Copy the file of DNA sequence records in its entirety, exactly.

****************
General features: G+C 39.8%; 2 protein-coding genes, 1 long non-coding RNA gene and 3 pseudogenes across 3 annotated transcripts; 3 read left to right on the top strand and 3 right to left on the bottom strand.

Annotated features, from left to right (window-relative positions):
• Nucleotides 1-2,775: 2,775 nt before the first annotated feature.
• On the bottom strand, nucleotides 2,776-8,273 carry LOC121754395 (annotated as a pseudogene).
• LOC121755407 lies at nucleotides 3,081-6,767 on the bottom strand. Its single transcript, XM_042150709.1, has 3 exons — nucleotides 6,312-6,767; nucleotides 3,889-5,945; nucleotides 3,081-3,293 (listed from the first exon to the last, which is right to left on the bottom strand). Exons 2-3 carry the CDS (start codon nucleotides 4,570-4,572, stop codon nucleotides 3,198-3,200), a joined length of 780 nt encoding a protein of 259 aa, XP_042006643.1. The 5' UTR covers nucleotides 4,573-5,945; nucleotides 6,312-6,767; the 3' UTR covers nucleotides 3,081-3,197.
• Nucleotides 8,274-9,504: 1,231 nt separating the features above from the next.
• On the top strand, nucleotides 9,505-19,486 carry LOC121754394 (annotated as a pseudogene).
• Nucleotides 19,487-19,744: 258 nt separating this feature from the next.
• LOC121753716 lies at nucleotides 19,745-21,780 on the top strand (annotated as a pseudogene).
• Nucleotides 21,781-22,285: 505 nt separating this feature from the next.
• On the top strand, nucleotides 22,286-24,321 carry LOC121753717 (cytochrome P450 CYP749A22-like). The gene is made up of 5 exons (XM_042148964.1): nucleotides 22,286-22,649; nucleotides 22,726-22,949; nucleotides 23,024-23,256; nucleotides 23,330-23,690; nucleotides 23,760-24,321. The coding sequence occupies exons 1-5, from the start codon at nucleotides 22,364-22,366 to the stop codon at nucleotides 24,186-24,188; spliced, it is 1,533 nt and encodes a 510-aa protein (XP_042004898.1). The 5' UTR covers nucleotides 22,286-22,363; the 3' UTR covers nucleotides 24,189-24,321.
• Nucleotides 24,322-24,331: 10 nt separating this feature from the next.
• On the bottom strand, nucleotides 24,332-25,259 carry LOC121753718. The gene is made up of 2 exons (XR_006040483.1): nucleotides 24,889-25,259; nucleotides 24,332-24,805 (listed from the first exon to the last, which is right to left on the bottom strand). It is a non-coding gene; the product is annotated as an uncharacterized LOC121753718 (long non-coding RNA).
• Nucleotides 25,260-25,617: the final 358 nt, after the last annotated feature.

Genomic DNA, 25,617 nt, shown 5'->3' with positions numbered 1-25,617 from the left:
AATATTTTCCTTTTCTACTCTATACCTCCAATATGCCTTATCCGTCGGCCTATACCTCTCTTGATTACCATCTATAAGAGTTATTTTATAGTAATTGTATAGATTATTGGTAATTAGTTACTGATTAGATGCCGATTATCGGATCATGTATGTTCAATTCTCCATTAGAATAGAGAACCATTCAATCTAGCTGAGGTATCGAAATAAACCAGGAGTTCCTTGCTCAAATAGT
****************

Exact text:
General features: G+C 39.8%; 2 protein-coding genes, 1 long non-coding RNA gene and 3 pseudogenes across 3 annotated transcripts; 3 read left to right on the top strand and 3 right to left on the bottom strand.

Annotated features, from left to right (window-relative positions):
• Nucleotides 1-2,775: 2,775 nt before the first annotated feature.
• On the bottom strand, nucleotides 2,776-8,273 carry LOC121754395 (annotated as a pseudogene).
• LOC121755407 lies at nucleotides 3,081-6,767 on the bottom strand. Its single transcript, XM_042150709.1, has 3 exons — nucleotides 6,312-6,767; nucleotides 3,889-5,945; nucleotides 3,081-3,293 (listed from the first exon to the last, which is right to left on the bottom strand). Exons 2-3 carry the CDS (start codon nucleotides 4,570-4,572, stop codon nucleotides 3,198-3,200), a joined length of 780 nt encoding a protein of 259 aa, XP_042006643.1. The 5' UTR covers nucleotides 4,573-5,945; nucleotides 6,312-6,767; the 3' UTR covers nucleotides 3,081-3,197.
• Nucleotides 8,274-9,504: 1,231 nt separating the features above from the next.
• On the top strand, nucleotides 9,505-19,486 carry LOC121754394 (annotated as a pseudogene).
• Nucleotides 19,487-19,744: 258 nt separating this feature from the next.
• LOC121753716 lies at nucleotides 19,745-21,780 on the top strand (annotated as a pseudogene).
• Nucleotides 21,781-22,285: 505 nt separating this feature from the next.
• On the top strand, nucleotides 22,286-24,321 carry LOC121753717 (cytochrome P450 CYP749A22-like). The gene is made up of 5 exons (XM_042148964.1): nucleotides 22,286-22,649; nucleotides 22,726-22,949; nucleotides 23,024-23,256; nucleotides 23,330-23,690; nucleotides 23,760-24,321. The coding sequence occupies exons 1-5, from the start codon at nucleotides 22,364-22,366 to the stop codon at nucleotides 24,186-24,188; spliced, it is 1,533 nt and encodes a 510-aa protein (XP_042004898.1). The 5' UTR covers nucleotides 22,286-22,363; the 3' UTR covers nucleotides 24,189-24,321.
• Nucleotides 24,322-24,331: 10 nt separating this feature from the next.
• On the bottom strand, nucleotides 24,332-25,259 carry LOC121753718. The gene is made up of 2 exons (XR_006040483.1): nucleotides 24,889-25,259; nucleotides 24,332-24,805 (listed from the first exon to the last, which is right to left on the bottom strand). It is a non-coding gene; the product is annotated as an uncharacterized LOC121753718 (long non-coding RNA).
• Nucleotides 25,260-25,617: the final 358 nt, after the last annotated feature.

Genomic DNA, 25,617 nt, shown 5'->3' with positions numbered 1-25,617 from the left:
AATATTTTCCTTTTCTACTCTATACCTCCAATATGCCTTATCCGTCGGCCTATACCTCTCTTGATTACCATCTATAAGAGTTATTTTATAGTAATTGTATAGATTATTGGTAATTAGTTACTGATTAGATGCCGATTATCGGATCATGTATGTTCAATTCTCCATTAGAATAGAGAACCATTCAATCTAGCTGAGGTATCGAAATAAACCAGGAGTTCCTTGCTCAAATAGT